Tommy Haas was either very smart or had a fortuitous medical problem. After a very long point at 5-5 in the fifth set in a match with Robbie Ginepri, he experienced a muscular problem that kept him from breathing deeply. At the end of the game the doctor came over and poked around his chest to evaluate the problem after which Haas took a medical time out for a total of five minutes. Earlier this week I was playing 15-point rally games with a guy who talked me into playing a third game after I’d beaten him easily in the first two. He got out to a 7-0 lead before I game back to cut his lead to 8-7. After that he said he needed a break, sat down beside the court and talked amiably for 6 or 7 minutes then started playing again. By then I was totally stiffened up and couldn’t hit a forehand to save my life. I’d been had, the guy knew I had grabbed the momentum and he’d successfully interrupted my flow. After Haas’s respiratory distress, he proceeded to win his service game easily then take the tiebreaker 7-1 and win the match. Haas may well have had a respiratory problem but sometimes I wonder if players study anatomical texts just so they can come up with plausible medical problems to use as “strategical” time outs.

More medical stuff and the shot of the tournament. I admit it, I get tired of the “heroic” label for players soldiering on with cramps, they’re not heroic, they’re out of shape. Still, the aforementioned Gasquet was down match point in the fifth set to Lleyton Hewitt (what’s he doing here in the fourth round, he has tendinitis in his knee doesn’t he?) and Gasquet’s right thigh was absolutely locking up with cramps, you could see the muscle bulge. Hewitt, of course, did his best to run Gasquet around and make the cramps worse. Hewitt hit a shot to the corner then came in to the net but Gasquet managed to hobble over to the ball and hit a dipping passing shot through the two inch window Hewitt had left him. The crowd was already screaming and now they were beside themselves standing and yelling. The cramps didn’t subside, though, and Hewitt served it out a few shots later.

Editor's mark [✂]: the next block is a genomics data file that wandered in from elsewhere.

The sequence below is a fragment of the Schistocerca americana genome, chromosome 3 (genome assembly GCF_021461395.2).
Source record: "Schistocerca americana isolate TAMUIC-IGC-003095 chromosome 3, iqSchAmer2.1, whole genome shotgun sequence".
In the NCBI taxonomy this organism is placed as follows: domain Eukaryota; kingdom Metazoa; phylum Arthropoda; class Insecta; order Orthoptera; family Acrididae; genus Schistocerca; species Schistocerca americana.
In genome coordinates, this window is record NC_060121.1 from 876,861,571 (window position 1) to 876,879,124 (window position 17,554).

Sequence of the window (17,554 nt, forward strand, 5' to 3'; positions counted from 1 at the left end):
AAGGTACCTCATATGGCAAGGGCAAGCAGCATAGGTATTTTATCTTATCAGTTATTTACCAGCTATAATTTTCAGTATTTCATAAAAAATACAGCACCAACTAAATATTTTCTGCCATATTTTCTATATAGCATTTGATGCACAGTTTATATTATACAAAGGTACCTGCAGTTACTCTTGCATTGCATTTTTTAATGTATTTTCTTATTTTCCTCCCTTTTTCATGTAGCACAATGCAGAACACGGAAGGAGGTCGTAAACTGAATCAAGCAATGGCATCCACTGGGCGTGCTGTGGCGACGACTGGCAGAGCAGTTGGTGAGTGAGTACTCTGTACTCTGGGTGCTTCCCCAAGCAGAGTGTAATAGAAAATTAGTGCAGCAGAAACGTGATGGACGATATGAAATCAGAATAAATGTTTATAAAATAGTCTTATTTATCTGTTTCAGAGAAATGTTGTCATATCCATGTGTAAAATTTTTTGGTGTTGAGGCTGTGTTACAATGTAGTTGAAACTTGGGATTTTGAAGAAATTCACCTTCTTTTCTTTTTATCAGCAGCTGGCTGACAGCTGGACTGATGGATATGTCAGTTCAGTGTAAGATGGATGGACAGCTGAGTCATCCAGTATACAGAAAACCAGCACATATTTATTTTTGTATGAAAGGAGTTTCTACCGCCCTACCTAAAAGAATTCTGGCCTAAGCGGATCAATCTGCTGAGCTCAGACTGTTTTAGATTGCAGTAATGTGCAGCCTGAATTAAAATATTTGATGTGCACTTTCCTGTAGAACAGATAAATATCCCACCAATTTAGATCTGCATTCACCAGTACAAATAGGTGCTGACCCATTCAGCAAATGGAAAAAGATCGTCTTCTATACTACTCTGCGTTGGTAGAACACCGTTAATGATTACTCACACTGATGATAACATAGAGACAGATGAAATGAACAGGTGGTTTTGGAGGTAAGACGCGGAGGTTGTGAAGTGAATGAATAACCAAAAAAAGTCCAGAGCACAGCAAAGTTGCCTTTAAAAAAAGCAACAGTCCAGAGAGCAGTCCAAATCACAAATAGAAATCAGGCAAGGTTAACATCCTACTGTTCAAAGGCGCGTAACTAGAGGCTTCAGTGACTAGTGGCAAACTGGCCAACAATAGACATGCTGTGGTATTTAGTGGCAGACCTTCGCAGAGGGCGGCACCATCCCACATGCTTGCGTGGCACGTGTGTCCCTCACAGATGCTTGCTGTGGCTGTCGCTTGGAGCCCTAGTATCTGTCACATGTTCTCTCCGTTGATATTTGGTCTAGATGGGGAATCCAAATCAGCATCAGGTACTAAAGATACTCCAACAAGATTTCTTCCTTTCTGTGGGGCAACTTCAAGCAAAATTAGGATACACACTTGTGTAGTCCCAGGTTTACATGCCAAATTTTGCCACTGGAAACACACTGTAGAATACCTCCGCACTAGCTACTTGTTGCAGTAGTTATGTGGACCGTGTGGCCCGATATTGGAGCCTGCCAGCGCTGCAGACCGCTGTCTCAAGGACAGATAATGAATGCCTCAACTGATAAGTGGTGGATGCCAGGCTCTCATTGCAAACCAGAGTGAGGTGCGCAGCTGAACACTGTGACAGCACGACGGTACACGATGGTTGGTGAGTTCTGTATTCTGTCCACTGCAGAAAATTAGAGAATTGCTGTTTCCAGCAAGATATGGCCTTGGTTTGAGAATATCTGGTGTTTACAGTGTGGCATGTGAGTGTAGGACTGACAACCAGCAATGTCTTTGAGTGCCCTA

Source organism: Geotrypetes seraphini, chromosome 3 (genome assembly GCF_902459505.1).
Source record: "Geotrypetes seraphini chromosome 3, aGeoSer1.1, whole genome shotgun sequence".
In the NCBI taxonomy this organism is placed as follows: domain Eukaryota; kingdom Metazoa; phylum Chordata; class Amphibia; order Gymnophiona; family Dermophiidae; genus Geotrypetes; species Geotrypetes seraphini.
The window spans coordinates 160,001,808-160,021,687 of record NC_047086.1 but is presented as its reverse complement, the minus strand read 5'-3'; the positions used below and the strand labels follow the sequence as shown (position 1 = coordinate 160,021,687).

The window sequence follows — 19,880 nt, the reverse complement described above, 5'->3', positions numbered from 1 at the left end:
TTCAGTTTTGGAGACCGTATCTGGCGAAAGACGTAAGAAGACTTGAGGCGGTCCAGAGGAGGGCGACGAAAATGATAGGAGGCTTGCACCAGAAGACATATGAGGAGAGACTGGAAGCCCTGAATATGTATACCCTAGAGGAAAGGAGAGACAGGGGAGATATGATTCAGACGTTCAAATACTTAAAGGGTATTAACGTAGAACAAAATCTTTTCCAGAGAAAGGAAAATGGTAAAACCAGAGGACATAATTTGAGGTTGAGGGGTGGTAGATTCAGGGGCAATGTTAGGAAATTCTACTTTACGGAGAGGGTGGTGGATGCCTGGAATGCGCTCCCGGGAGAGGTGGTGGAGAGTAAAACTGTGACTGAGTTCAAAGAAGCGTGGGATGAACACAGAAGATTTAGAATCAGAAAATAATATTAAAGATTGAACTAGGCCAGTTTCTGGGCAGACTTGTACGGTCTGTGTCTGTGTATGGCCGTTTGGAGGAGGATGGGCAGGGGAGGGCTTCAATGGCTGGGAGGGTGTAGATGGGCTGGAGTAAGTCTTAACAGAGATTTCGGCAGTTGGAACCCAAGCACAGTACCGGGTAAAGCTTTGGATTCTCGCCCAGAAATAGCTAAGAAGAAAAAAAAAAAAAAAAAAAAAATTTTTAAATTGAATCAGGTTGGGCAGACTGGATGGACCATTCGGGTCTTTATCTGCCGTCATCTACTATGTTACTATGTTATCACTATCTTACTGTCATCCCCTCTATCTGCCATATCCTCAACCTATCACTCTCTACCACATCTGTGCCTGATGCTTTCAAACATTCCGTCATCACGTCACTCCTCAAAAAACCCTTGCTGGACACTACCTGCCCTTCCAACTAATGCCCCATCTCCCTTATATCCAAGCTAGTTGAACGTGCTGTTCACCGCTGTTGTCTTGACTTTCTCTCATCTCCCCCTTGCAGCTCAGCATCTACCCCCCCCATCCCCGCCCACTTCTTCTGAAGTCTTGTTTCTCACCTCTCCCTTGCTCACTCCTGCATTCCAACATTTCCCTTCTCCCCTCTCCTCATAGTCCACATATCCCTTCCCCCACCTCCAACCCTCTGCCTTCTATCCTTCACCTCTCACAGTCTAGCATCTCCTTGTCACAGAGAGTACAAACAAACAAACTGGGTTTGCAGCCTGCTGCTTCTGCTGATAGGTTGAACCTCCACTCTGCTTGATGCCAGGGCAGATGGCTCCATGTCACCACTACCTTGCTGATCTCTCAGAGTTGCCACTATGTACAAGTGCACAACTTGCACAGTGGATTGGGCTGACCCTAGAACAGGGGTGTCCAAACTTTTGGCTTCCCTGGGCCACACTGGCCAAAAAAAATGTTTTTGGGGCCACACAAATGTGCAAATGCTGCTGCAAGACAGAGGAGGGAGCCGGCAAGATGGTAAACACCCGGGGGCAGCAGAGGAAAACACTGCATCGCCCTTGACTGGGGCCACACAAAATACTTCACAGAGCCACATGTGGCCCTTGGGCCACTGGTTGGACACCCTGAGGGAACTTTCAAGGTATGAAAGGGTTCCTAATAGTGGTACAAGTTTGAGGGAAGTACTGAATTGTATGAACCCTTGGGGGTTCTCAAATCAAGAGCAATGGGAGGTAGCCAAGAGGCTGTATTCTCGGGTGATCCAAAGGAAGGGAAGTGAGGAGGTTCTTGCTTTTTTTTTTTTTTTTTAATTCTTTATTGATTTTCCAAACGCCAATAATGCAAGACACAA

How about the belly flop by Marat Safin in his five set match with Haas in the fourth round? Haas hit a passing shot then Safin propelled his big body completely horizontal and landed on his belly after, remarkably, hitting a winner. Safin lost the match in the fifth set tiebreaker and it’s surprising he got to the fourth round given his self doubt and verbal self-flagellation, but that was a spectacular expression of desire.

9-0 versus 0-9. Tomas Berdych is 9-0 in five set matches. Blake is 0-9 in five set matches. Blake, though, is a smart guy and he avoided a fifth set, and a fourth set, by beating Berdych easily in the quarterfinals, 6-4, 6-3, 6-1.

I told you I didn’t think Rafael Nadal would play in the final but I couldn’t figure out who would beat him. How could anyone have known it would be Mikhail Youzhny? And so much for Jim Courier’s opinion that Nadal would have been the number one player in people’s minds had he won the Open since he took the French Open title and got to the final at Wimbledon and has a winning record against Federer. For some reason Courier was prepared to ignore Federer’s 2, 670 point advantage over Nadal in the ATP standings. That’s bigger than the point gap between Nadal and Blake, who is ranked seventh. Case closed.